Mr Haksar talks of the “steady tradition of English translation of Sanskrit” over the last 200 years, but notes that it has mainly followed a religious or philosophical path, “really since about Max Mueller”.   And indeed, during this same period Sanskrit has become more and more associated with the religious and philosophical, especially Brahminical and Hindu religion and philosophy. 

Oxford’s Boden Chair, one of the West’s most famous Sanskrit professorships, was set up in order to encourage Sanskrit translation of the bible with the ultimate aim of “conversion of the natives of India to the Christian Religion”, as Colonel Boden himself put it, by producing a body of Sanskritic Christian literature to rival the Hindu canon.  Could this too have influenced the direction that Sanskrit study and publishing has largely taken over these two centuries?  “Perhaps.  It is interesting that the first press to publish Sanskrit in Nagari script was set up by missionaries, led by Henry Colebrook, in Calcutta.”  In an article published in the Times of India in June 2000, Mr Haksar draws attention to the fact that the first translation of a Sanskrit text was that of the Bhagavad Gita in 1784 – a text of which today there are of course “umpteen versions”.  He also notes that the Portugese in Goa had a long history of Sanskrit scholarship aimed at translating the bible into Sanskrit prior to this period.

We discuss this because Mr Haksar is very much in favour of promoting secular as well as sacred literature.  He speaks too of the lesser-publicised kavya-katha divide.  Sanskrit suffers not only from a reputation as exclusively religious (and Hindu) but also as an elitist literature.  He writes in his introduction to Madhav and Kama of Sanskrit’s “often neglected role as literature whose reach went beyond sacerdotal and societal elites to more popular audiences”.  He is also interested in another little known aspect of Sanskrit literature, haasya (humour), to which he accordingly gave attention in his Subhashitavali, a collection of subhashita (lit. well-spoken) verse.

The Subhashitavali is also worth reading if only for its fine examples of Mr Haksar’s ability to render in English verse poetry which is notoriously difficult to translate, as many Sanskritists and Indologists have attested.  His aim is to capture the”colour and flavour of the originals” rather than render the Sanskrit literally. Despite saying in his introduction that he has largely omitted vakrokti verses because of the tendency for the effect to get lost in translation, he is able to successfully convey such puns as this:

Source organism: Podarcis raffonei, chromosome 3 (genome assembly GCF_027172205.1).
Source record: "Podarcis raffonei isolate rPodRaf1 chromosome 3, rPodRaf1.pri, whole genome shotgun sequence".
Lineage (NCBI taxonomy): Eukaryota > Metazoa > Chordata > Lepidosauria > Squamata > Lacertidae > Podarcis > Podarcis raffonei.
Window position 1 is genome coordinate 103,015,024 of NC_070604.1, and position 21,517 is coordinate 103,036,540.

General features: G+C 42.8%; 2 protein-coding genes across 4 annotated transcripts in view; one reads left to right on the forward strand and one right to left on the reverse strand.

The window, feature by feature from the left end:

The letter t is always short

In rustic, servant, unchaste, cheat;

Why it’s doubled in priestly titles-

For this a harlot you must meet.

                                                Verse 376, Subhashitavali

“When I started to translate the Hitopadesha it occurred to me that the use of epigrammatic verse had been done to serve a gnomic and a mnemonic purpose, so I decided to put in a bit more work to produce rhyming English verse.”  The reaction from readers so far, he acknowledges, has been encouraging.

Certainly his translations are very welcome not only to all literature lovers, but also for the more general reader.   As Mr Haksar writes:

One who does not know the pleasure

of good music and of literature

is a veritable beast –

lacking tail and horns at least –

if midst men he goes about

he still lacks feeling, there’s no doubt.

                                                Verse 25, The First Meeting, Madhav and Kama


4 Responses to “An interview with AND Haksar”

  1. 1 Rrishi April 20, 2009 at 5:38 pm

    Dear Ms Ansell,

    It’s good to finally read an interview with Mr Haksar. I enjoyed this very much, thank you.

  2. 2 Dr. Ajit Banerjee April 16, 2010 at 10:05 pm

    Great job you are doing. I also studied Sanskrit at middle school. Ofcourse, all our spiritual discourses are based on the Sanskrit language. Your contribution in indeed of historic significance. Congratulations!

  1. 1 On Translation: Exhibit 1 « The Lumber Room Trackback on March 13, 2010 at 10:55 pm
  2. 2 The Kama Sutra’s lessons for modern lovers Trackback on March 5, 2011 at 10:22 am